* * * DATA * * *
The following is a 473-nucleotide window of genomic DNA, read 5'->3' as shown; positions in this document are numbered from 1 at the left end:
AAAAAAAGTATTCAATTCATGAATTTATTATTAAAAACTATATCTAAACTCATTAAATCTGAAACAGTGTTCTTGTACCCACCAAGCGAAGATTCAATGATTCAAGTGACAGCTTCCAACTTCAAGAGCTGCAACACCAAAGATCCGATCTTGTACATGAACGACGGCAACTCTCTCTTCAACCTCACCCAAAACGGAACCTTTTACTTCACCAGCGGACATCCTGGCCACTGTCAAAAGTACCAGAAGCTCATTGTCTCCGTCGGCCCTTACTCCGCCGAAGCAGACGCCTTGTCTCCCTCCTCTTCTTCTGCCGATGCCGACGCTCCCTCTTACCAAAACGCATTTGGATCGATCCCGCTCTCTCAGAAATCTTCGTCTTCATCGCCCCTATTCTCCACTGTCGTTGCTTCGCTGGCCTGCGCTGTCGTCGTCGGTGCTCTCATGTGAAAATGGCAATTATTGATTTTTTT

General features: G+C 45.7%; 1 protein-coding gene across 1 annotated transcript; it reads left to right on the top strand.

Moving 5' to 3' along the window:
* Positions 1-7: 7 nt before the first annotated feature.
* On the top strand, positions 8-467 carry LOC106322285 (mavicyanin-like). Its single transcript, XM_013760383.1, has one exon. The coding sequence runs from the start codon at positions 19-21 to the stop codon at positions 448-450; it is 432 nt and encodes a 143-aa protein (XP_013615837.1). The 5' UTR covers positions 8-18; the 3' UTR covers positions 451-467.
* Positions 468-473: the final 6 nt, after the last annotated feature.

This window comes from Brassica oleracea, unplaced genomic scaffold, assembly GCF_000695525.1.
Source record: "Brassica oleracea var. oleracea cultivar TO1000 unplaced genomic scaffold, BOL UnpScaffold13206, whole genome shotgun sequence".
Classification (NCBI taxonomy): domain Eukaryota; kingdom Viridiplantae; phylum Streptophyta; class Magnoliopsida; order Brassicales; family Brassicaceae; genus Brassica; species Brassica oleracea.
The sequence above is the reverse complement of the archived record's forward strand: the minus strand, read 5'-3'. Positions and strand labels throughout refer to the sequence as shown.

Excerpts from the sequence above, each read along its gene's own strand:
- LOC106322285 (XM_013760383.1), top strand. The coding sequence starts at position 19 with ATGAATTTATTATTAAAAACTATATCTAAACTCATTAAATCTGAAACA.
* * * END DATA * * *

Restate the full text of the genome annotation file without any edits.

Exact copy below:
The following is a 473-nucleotide window of genomic DNA, read 5'->3' as shown; positions in this document are numbered from 1 at the left end:
AAAAAAAGTATTCAATTCATGAATTTATTATTAAAAACTATATCTAAACTCATTAAATCTGAAACAGTGTTCTTGTACCCACCAAGCGAAGATTCAATGATTCAAGTGACAGCTTCCAACTTCAAGAGCTGCAACACCAAAGATCCGATCTTGTACATGAACGACGGCAACTCTCTCTTCAACCTCACCCAAAACGGAACCTTTTACTTCACCAGCGGACATCCTGGCCACTGTCAAAAGTACCAGAAGCTCATTGTCTCCGTCGGCCCTTACTCCGCCGAAGCAGACGCCTTGTCTCCCTCCTCTTCTTCTGCCGATGCCGACGCTCCCTCTTACCAAAACGCATTTGGATCGATCCCGCTCTCTCAGAAATCTTCGTCTTCATCGCCCCTATTCTCCACTGTCGTTGCTTCGCTGGCCTGCGCTGTCGTCGTCGGTGCTCTCATGTGAAAATGGCAATTATTGATTTTTTT

General features: G+C 45.7%; 1 protein-coding gene across 1 annotated transcript; it reads left to right on the top strand.

Moving 5' to 3' along the window:
* Positions 1-7: 7 nt before the first annotated feature.
* On the top strand, positions 8-467 carry LOC106322285 (mavicyanin-like). Its single transcript, XM_013760383.1, has one exon. The coding sequence runs from the start codon at positions 19-21 to the stop codon at positions 448-450; it is 432 nt and encodes a 143-aa protein (XP_013615837.1). The 5' UTR covers positions 8-18; the 3' UTR covers positions 451-467.
* Positions 468-473: the final 6 nt, after the last annotated feature.

This window comes from Brassica oleracea, unplaced genomic scaffold, assembly GCF_000695525.1.
Source record: "Brassica oleracea var. oleracea cultivar TO1000 unplaced genomic scaffold, BOL UnpScaffold13206, whole genome shotgun sequence".
Classification (NCBI taxonomy): domain Eukaryota; kingdom Viridiplantae; phylum Streptophyta; class Magnoliopsida; order Brassicales; family Brassicaceae; genus Brassica; species Brassica oleracea.
The sequence above is the reverse complement of the archived record's forward strand: the minus strand, read 5'-3'. Positions and strand labels throughout refer to the sequence as shown.

Excerpts from the sequence above, each read along its gene's own strand:
- LOC106322285 (XM_013760383.1), top strand. The coding sequence starts at position 19 with ATGAATTTATTATTAAAAACTATATCTAAACTCATTAAATCTGAAACA.